A Multidisciplinary Approach and Review of Safety Recommendations for Plastic Surgeons During the COVID-19 Pandemic

Are N95 Masks Enough?

Scharukh Jalisi, M.D., M.A.; Austin D. Chen, M.D.; Ernest Gomez, M.D.; Radhika Chigurupati, D.M.D.; Ryan Cauley, M.D., M.P.H.; Suzanne Olbricht, M.D.; Bernard T. Lee, M.D., M.B.A., M.P.H.; Samuel J. Lin, M.D., M.B.A.


Plast Reconstr Surg. 2021;148(2):467-474. 

In This Article

Outpatient Evaluation

Use of proper personal protective equipment is paramount. When examining patients, examiners need to understand that certain regions, such as the head and neck, are high risk because of coronavirus transmission by droplets and the high potential for aerosolization because of the high concentration of viral load in the nasopharynx. To et al. noted a viral load of 5.2 log10 copies per milliliter found in the respiratory specimens from 23 of their infected patients.[6] Although the infectious viral load has not yet been identified, there are a few facts that have been reported. We know that the virus can be spread through human transmission and potentially lingers in the air for up to 3 hours, and on various surfaces from 24 hours to 3 days.[7] Studies have shown that the virus concentration peaks following initial presentation of symptoms and declines over the course of 1 week, with the virus being easily transmittable from asymptomatic or mildly symptomatic people.[6,8] Another study revealed that concentration levels of viral RNA may be associated with the severity of symptoms.[9]

The Centers for Disease Control and Prevention has already recommended contact and airborne protections with personal protective equipment and N95 masks.[5,10] Use of N95 masks, which can filter particles 0.3 μm or smaller, are especially crucial, given that surgical masks do not provide the recommended minimum level of protection by the Occupational Safety and Health Administration. Although surgical masks can certainly protect providers from large droplets, they are not as reliable for smaller particles, given that they do not adhere to the same standards as N95 masks. Moreover, the primary design of surgical masks is to protect the other party from the wearer; in this case, the patient from the provider. There are also standards of fit and seal that do not apply to surgical masks and therefore decrease the effectiveness of protection from airborne disease. According to the data, protectiveness against particles for surgical masks is eight to 12 times less than that for N95 masks.[11] One other consideration is the difference between the duckbill and the more standard dome-shaped N95 masks, with the former sometimes being considered more comfortable. It was found that 70.6 percent of reused duckbill N95 masks versus 27.5 percent of reused dome-shaped N95 masks failed fit testing.[12] The impact of appropriate ventilation is also important when used for COVID-19–suspected or –positive patients, with the Centers for Disease Control and Prevention suggesting negative-pressure rooms for any continuous aerosol procedures being performed and closed private doors otherwise.[13]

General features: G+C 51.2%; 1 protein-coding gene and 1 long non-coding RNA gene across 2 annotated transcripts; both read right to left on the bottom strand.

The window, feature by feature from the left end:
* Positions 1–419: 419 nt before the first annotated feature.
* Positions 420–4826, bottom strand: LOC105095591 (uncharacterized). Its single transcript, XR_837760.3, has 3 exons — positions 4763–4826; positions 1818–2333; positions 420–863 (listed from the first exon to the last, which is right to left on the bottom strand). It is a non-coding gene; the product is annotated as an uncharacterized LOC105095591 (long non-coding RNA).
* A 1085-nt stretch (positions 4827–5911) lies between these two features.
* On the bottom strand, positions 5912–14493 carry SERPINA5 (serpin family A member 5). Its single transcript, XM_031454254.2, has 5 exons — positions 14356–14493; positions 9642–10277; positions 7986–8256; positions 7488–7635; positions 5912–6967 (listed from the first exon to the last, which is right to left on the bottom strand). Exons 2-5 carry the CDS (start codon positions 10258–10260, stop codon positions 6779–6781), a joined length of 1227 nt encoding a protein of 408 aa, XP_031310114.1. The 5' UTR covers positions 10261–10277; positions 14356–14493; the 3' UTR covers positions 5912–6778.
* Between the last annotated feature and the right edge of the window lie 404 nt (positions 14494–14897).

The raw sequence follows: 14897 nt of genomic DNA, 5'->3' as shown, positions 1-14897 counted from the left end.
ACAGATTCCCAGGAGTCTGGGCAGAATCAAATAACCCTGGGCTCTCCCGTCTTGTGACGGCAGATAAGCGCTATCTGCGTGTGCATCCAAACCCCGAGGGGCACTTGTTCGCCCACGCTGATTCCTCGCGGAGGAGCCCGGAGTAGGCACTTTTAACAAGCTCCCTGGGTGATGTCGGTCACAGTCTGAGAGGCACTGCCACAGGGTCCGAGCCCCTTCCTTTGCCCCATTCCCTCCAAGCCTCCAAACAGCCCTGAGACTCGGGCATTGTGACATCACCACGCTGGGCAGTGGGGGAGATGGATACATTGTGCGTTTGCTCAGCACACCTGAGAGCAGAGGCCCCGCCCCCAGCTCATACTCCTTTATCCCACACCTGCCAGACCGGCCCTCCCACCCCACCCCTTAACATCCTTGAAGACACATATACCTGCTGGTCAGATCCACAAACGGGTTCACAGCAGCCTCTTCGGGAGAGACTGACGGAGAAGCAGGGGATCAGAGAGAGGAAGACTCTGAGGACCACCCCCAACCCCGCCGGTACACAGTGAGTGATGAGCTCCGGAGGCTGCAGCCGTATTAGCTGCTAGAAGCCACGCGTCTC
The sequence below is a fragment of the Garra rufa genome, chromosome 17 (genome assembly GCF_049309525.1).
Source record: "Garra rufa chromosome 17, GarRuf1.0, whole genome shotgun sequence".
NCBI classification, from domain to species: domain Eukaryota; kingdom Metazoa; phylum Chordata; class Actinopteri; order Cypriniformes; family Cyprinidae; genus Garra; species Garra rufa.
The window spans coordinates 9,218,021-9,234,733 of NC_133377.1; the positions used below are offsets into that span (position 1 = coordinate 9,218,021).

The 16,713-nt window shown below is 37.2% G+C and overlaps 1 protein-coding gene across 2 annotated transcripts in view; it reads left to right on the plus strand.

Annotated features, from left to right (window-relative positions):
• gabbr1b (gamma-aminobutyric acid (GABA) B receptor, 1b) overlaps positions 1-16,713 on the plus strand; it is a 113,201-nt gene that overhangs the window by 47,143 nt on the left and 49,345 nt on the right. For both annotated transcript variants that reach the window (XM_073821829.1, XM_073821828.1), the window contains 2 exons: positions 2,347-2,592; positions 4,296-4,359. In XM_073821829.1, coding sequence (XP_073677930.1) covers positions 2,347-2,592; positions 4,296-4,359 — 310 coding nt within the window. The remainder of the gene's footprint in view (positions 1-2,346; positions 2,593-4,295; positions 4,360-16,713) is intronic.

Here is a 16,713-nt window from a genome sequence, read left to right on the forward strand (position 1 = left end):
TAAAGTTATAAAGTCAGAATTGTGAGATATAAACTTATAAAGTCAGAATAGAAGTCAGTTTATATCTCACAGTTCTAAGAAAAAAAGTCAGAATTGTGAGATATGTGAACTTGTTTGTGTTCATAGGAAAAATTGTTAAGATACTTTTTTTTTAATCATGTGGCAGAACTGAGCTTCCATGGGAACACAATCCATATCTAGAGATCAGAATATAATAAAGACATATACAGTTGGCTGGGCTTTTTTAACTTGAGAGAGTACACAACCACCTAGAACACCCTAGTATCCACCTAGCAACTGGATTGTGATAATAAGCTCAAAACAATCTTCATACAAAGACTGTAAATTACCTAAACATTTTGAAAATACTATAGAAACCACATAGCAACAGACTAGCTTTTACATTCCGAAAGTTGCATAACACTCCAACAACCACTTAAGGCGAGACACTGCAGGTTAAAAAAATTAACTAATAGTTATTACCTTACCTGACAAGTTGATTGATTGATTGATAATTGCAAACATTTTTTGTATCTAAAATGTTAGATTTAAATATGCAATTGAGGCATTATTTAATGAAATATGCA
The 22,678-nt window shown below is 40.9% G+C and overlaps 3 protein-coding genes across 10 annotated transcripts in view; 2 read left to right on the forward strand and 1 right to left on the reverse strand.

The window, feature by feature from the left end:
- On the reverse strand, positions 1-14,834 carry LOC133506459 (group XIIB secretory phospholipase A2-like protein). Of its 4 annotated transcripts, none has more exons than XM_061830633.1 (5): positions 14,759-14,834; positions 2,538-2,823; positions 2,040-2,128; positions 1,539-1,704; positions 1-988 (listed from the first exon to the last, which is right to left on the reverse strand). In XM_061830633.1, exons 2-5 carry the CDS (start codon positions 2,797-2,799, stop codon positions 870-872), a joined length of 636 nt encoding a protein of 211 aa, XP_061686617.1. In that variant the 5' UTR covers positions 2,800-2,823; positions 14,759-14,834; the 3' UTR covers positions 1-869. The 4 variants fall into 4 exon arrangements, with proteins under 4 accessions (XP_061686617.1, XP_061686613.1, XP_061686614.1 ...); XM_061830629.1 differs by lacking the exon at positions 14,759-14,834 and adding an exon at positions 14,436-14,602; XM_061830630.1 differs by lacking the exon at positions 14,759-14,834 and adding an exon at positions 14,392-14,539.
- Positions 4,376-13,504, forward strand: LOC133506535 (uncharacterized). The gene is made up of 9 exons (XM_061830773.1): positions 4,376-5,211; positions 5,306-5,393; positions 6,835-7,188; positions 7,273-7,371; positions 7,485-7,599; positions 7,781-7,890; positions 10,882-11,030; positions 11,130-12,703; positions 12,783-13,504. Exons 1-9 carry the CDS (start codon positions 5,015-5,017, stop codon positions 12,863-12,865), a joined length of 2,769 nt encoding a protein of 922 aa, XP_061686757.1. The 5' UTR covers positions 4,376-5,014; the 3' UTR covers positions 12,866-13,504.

One other mechanism that may often be overlooked is ocular transmission, making eye protection in the form of goggles or face shields imperative. Viruses such as influenza or severe acute respiratory syndrome–coronavirus, and human papilloma virus or respiratory syncytial virus, have all been reported to be transmissible through contact with the mucous membranes of unprotected eyes.[14–17] Not only that, there have been reports of COVID-19 potentially transmitting by means of the ocular route, supported by symptoms of conjunctivitis and the virus being found in ocular secretions, and anecdotal cases of individuals infected following exposure to COVID-19 patients despite wearing personal protective equipment apart from eye protection.[18–20]

Precautions need to be taken for any asymptomatic patient, which would include at a minimum gloves, mask, eye protection for the examiner, and mask for the patient. For any patient who is suspected of having or is positive for COVID-19, ideally, the examination should be deferred until the patient has recovered. Alternative means of evaluation by means of telehealth (video conference) should be considered. If such a patient needs to be evaluated in an urgent manner, full personal protective equipment is needed, including N95 masks, gown, gloves, hat, eye protection for the examiner, and surgical mask for patient. The examination should be performed by the most experienced provider.